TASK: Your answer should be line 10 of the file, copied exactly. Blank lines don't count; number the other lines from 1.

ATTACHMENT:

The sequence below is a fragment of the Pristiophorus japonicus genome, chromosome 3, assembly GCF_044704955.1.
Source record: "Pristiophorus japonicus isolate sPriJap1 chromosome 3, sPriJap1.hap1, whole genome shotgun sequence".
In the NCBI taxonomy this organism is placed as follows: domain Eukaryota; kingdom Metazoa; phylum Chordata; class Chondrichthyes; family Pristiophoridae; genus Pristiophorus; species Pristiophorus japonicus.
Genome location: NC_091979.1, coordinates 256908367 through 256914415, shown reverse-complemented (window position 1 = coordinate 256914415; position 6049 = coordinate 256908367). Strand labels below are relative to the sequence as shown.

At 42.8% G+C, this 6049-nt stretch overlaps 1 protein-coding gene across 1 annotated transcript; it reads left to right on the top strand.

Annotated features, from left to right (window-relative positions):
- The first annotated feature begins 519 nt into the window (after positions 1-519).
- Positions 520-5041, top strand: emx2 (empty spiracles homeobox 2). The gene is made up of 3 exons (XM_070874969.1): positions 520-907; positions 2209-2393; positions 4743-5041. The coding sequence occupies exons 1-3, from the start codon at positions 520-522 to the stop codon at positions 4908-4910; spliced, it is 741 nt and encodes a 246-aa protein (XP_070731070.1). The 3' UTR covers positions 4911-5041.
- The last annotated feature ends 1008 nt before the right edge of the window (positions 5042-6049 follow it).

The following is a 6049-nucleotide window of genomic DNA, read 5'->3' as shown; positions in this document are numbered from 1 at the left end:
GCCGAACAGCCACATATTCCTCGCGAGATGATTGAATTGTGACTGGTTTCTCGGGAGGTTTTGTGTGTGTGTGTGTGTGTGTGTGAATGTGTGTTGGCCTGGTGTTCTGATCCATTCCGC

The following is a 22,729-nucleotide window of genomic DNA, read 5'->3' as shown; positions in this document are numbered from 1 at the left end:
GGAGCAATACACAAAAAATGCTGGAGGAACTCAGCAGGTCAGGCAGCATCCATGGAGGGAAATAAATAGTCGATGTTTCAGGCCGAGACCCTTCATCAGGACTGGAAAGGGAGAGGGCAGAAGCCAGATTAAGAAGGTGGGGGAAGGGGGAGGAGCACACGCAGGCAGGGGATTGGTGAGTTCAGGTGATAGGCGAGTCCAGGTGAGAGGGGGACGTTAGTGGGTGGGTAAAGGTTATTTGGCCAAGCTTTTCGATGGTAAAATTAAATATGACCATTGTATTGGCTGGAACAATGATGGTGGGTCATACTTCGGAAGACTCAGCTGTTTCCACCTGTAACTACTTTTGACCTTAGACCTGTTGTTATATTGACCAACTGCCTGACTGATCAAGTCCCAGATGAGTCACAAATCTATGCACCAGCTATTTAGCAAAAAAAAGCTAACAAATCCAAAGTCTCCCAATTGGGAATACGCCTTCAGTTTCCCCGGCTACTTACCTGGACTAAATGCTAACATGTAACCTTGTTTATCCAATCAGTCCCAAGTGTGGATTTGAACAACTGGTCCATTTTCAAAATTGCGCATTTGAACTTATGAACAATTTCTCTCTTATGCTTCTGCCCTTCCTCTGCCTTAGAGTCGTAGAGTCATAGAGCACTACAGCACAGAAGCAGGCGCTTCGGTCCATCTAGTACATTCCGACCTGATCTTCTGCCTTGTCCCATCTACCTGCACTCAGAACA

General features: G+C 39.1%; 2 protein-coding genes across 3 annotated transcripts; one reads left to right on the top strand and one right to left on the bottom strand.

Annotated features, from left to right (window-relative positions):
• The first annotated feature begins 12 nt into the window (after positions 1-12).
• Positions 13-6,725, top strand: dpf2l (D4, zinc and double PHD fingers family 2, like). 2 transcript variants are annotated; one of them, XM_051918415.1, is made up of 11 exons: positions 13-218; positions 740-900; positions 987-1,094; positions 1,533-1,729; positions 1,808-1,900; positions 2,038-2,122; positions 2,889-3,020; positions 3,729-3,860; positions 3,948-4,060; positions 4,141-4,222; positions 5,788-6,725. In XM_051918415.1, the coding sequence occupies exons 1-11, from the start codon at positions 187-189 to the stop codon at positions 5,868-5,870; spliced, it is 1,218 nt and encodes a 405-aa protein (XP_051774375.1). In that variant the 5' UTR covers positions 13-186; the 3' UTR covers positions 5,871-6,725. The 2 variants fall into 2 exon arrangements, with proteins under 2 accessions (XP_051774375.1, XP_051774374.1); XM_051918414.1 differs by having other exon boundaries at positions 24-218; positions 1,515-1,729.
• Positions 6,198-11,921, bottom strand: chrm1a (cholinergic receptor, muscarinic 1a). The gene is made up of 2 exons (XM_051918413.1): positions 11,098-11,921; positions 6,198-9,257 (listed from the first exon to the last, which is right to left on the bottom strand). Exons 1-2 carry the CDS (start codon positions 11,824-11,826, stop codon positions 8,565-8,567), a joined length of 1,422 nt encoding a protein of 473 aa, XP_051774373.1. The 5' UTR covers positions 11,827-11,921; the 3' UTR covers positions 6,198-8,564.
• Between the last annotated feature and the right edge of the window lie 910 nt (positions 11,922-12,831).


The following is a 6049-nucleotide window of genomic DNA, read 5'->3' as shown; positions in this document are numbered from 1 at the left end: